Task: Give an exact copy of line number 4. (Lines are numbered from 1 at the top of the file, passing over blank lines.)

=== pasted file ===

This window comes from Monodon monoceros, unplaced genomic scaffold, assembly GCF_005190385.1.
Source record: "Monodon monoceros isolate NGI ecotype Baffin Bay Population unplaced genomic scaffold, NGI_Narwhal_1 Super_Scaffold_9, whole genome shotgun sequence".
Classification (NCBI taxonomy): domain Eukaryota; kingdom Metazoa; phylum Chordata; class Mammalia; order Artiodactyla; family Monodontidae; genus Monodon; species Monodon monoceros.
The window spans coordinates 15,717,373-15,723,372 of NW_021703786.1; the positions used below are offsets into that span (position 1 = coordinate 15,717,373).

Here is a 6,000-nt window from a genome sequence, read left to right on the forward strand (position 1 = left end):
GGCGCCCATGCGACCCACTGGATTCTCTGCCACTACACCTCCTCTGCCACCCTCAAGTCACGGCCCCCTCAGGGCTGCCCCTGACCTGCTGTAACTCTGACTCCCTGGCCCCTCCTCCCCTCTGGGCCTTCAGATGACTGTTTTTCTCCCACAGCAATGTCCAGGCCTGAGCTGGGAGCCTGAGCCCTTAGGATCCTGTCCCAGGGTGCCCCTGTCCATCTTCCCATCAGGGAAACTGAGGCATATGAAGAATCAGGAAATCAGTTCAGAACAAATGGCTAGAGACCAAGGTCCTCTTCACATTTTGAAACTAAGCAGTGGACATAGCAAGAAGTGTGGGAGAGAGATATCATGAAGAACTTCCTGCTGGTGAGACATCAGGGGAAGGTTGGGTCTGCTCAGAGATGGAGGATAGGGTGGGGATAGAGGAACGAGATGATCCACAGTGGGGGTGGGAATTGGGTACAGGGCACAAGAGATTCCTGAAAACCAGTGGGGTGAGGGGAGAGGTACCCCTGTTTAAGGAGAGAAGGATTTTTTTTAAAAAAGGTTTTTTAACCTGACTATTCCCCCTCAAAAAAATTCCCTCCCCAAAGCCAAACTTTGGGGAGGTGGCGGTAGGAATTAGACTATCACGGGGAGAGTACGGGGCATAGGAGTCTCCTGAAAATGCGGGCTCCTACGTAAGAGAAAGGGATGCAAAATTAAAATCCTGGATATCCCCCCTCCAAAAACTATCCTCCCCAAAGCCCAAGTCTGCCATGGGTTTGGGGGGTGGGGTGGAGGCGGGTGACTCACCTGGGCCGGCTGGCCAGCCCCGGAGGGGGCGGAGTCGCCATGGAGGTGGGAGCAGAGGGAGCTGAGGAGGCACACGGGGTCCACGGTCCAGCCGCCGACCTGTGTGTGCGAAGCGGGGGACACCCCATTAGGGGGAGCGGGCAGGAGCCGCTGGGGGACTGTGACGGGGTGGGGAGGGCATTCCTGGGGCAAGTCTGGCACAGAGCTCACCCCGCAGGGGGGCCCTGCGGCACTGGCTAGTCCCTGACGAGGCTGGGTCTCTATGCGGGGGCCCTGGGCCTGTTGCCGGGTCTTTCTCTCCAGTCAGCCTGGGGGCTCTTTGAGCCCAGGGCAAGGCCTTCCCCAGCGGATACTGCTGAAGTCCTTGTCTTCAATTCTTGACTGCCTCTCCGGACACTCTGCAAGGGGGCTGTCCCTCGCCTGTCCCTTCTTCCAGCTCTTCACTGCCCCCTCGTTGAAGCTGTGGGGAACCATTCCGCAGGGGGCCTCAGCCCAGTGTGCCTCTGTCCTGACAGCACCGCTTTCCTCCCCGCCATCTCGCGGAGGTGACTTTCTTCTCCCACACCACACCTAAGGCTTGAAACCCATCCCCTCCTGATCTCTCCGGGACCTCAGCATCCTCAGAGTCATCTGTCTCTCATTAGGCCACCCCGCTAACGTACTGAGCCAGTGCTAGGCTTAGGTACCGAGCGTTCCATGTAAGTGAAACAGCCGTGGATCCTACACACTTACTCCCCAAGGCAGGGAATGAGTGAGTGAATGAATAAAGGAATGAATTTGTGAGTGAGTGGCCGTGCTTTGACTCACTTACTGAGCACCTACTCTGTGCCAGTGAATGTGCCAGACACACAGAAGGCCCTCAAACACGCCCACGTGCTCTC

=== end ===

The window spans coordinates 15,717,373-15,723,372 of NW_021703786.1; the positions used below are offsets into that span (position 1 = coordinate 15,717,373).